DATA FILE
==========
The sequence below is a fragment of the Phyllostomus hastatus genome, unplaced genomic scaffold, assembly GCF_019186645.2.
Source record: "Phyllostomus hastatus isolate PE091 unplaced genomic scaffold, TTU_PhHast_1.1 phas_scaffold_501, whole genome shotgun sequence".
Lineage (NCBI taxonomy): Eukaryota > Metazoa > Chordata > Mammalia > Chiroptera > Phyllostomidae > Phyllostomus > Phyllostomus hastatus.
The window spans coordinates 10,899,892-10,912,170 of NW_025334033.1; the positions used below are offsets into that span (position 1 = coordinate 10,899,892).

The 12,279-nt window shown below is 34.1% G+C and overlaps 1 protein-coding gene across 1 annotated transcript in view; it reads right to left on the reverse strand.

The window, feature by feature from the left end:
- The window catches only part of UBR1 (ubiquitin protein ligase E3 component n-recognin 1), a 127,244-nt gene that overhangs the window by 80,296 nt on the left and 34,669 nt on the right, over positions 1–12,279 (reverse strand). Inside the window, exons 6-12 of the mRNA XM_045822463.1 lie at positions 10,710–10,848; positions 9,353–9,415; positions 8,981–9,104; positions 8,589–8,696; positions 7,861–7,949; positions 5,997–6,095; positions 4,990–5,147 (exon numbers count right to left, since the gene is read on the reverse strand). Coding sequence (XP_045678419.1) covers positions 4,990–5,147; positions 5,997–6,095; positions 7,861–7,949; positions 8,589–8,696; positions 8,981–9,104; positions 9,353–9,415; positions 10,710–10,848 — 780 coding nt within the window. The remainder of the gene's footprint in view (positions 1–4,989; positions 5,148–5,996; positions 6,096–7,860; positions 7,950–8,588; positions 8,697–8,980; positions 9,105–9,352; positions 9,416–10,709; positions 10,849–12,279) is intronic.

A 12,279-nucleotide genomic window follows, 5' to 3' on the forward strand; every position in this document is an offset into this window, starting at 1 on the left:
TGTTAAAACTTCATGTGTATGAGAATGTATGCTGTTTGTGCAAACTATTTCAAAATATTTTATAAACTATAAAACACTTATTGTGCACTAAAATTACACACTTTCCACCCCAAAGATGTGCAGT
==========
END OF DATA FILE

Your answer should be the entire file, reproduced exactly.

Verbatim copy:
The sequence below is a fragment of the Phyllostomus hastatus genome, unplaced genomic scaffold, assembly GCF_019186645.2.
Source record: "Phyllostomus hastatus isolate PE091 unplaced genomic scaffold, TTU_PhHast_1.1 phas_scaffold_501, whole genome shotgun sequence".
Lineage (NCBI taxonomy): Eukaryota > Metazoa > Chordata > Mammalia > Chiroptera > Phyllostomidae > Phyllostomus > Phyllostomus hastatus.
The window spans coordinates 10,899,892-10,912,170 of NW_025334033.1; the positions used below are offsets into that span (position 1 = coordinate 10,899,892).

The 12,279-nt window shown below is 34.1% G+C and overlaps 1 protein-coding gene across 1 annotated transcript in view; it reads right to left on the reverse strand.

The window, feature by feature from the left end:
- The window catches only part of UBR1 (ubiquitin protein ligase E3 component n-recognin 1), a 127,244-nt gene that overhangs the window by 80,296 nt on the left and 34,669 nt on the right, over positions 1–12,279 (reverse strand). Inside the window, exons 6-12 of the mRNA XM_045822463.1 lie at positions 10,710–10,848; positions 9,353–9,415; positions 8,981–9,104; positions 8,589–8,696; positions 7,861–7,949; positions 5,997–6,095; positions 4,990–5,147 (exon numbers count right to left, since the gene is read on the reverse strand). Coding sequence (XP_045678419.1) covers positions 4,990–5,147; positions 5,997–6,095; positions 7,861–7,949; positions 8,589–8,696; positions 8,981–9,104; positions 9,353–9,415; positions 10,710–10,848 — 780 coding nt within the window. The remainder of the gene's footprint in view (positions 1–4,989; positions 5,148–5,996; positions 6,096–7,860; positions 7,950–8,588; positions 8,697–8,980; positions 9,105–9,352; positions 9,416–10,709; positions 10,849–12,279) is intronic.

A 12,279-nucleotide genomic window follows, 5' to 3' on the forward strand; every position in this document is an offset into this window, starting at 1 on the left:
TGTTAAAACTTCATGTGTATGAGAATGTATGCTGTTTGTGCAAACTATTTCAAAATATTTTATAAACTATAAAACACTTATTGTGCACTAAAATTACACACTTTCCACCCCAAAGATGTGCAGT